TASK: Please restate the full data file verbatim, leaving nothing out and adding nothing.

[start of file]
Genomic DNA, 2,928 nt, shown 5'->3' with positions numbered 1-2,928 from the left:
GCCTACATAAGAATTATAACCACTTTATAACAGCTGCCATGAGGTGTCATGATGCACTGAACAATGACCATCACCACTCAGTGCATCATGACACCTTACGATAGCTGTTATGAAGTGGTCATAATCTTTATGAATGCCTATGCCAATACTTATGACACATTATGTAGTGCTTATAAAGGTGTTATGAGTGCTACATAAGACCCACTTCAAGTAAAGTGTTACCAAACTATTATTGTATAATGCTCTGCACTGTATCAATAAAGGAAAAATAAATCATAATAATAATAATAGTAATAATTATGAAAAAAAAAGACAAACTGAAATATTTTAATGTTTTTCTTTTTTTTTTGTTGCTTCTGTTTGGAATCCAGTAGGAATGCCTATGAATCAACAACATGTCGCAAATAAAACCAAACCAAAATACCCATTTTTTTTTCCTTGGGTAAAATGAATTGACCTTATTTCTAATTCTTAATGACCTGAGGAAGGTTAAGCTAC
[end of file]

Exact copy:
Genomic DNA, 2,928 nt, shown 5'->3' with positions numbered 1-2,928 from the left:
GCCTACATAAGAATTATAACCACTTTATAACAGCTGCCATGAGGTGTCATGATGCACTGAACAATGACCATCACCACTCAGTGCATCATGACACCTTACGATAGCTGTTATGAAGTGGTCATAATCTTTATGAATGCCTATGCCAATACTTATGACACATTATGTAGTGCTTATAAAGGTGTTATGAGTGCTACATAAGACCCACTTCAAGTAAAGTGTTACCAAACTATTATTGTATAATGCTCTGCACTGTATCAATAAAGGAAAAATAAATCATAATAATAATAATAGTAATAATTATGAAAAAAAAAGACAAACTGAAATATTTTAATGTTTTTCTTTTTTTTTTGTTGCTTCTGTTTGGAATCCAGTAGGAATGCCTATGAATCAACAACATGTCGCAAATAAAACCAAACCAAAATACCCATTTTTTTTTCCTTGGGTAAAATGAATTGACCTTATTTCTAATTCTTAATGACCTGAGGAAGGTTAAGCTAC